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House passes bill to change Alabama’s ethics law

The House passed HB227 by Rep. Matt Simpson on a vote of 79-9, largely along party lines.

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The Alabama House of Representatives passed a bill Tuesday that would revamp Alabama ethics law with only nine dissenting votes.

The House passed HB227 by Rep. Matt Simpson, R-Daphne, on a vote of 79-9-15 largely along party lines.

Simpson has been leading the charge on making major alterations to the ethics law, last overhauled in 2010, on the basis that current language is too confusing and can entrap public servants for innocuous situations. 

Simpson recalled an orientation for lawmakers with three legal experts in Alabama ethics law serving on a panel—and giving three different answers to lawmakers’ questions about whether certain situations would or wouldn’t violate ethics law.

“If we as legislators, with experts, can’t determine what we can and cannot do in the laws in Alabama—what chance does the firefighter, what chance does the police officer, what chance does the city worker and what chance does the teacher have to understand what we can and can’t do in ethics violations,” Simpson said. “That was the rhyme and the rationale for what we’ve gone through.”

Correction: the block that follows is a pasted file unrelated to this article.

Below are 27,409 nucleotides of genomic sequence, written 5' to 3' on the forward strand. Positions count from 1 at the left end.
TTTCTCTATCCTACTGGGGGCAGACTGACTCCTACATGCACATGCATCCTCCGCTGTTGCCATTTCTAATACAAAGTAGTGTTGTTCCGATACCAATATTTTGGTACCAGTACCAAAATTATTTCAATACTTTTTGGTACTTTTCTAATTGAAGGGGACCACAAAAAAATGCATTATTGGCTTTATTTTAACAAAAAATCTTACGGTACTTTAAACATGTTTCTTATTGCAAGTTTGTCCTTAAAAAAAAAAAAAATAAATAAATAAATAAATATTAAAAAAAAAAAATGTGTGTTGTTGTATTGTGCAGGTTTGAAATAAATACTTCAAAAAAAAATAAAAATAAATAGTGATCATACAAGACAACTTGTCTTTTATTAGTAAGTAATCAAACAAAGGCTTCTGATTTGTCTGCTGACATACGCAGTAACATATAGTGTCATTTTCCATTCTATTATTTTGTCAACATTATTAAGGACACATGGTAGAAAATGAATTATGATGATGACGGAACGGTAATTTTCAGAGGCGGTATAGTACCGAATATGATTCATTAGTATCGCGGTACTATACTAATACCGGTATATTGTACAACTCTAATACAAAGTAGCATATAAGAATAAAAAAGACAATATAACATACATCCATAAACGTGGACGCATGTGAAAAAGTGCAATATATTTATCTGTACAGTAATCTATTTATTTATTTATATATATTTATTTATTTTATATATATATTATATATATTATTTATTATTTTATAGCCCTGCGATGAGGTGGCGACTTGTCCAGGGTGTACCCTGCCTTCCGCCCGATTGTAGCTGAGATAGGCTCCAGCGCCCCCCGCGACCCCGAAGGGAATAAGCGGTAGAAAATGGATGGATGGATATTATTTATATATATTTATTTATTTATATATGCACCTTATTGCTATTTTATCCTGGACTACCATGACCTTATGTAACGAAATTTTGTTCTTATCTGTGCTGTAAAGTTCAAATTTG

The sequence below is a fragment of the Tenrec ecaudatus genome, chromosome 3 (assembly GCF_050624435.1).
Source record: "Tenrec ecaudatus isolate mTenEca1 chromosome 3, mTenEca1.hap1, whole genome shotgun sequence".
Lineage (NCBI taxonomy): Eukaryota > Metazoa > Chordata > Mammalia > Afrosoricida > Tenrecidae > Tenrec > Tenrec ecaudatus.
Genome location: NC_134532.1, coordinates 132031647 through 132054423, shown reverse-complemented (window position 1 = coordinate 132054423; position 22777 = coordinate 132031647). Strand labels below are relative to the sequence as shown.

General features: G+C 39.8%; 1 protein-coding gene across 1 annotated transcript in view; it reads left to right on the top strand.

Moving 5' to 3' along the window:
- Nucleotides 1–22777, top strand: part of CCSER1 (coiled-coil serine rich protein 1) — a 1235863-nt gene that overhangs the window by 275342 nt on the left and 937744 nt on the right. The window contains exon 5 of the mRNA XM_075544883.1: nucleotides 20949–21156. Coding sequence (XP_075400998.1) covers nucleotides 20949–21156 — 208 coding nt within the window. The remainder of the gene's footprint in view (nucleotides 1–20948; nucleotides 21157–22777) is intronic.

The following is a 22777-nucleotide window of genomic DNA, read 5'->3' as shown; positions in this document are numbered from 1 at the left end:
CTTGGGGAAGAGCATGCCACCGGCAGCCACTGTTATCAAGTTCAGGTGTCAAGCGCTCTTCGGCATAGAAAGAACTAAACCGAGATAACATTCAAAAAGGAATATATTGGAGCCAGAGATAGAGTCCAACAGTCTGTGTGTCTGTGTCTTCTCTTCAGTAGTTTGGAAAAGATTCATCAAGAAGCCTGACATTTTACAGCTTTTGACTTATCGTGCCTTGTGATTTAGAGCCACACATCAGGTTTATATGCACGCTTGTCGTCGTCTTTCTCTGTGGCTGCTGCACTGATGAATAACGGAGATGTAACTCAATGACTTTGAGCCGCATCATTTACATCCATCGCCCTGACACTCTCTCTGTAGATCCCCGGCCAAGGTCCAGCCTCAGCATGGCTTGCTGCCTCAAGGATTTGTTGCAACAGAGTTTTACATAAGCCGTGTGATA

Some have criticized the new law though as being too vague about how public officials receive gifts from “friends” and corroding the independence of the Ethics Commission.

Rep. A.J. McCampbell, D-Gallion, said reform is needed to the state’s ethics law, but couldn’t vote in favor of it because of “propaganda” that would paint the vote as being in favor of weakening ethics law.

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“I want you to understand that A.J. McCampbell believes in a strong ethics position, but there are problems with our current ethics laws that need to be fixed,” McCampbell said. “But do not say that A.J. McCampbell voted for this new ethics law and he is one of the ones that has caused it to be weakened; because that’s the propaganda that will be out there. And as a Democrat, I cannot afford for people to be writing that the Democrats weakened the ethics laws.”

McCampbell ultimately abstained from voting on the bill.

Attorney General Steve Marshall and Ethics Commission Executive Director Tom Albritton have both opposed the bill, saying that it will wake the law. “This is important because it affects 300,000 Alabamians directly,” Simpson said. “This is not about the 140 people in this Legislature.”

When including the families of those 300,000 people, Simpson said the law impact the lives of 1.2 million Alabamians.

The bill now moves to the Senate for consideration. If there bill were to become law, it would not take effect until June 1, 2025.

Jacob Holmes is a reporter at the Alabama Political Reporter. You can reach him at [email protected]

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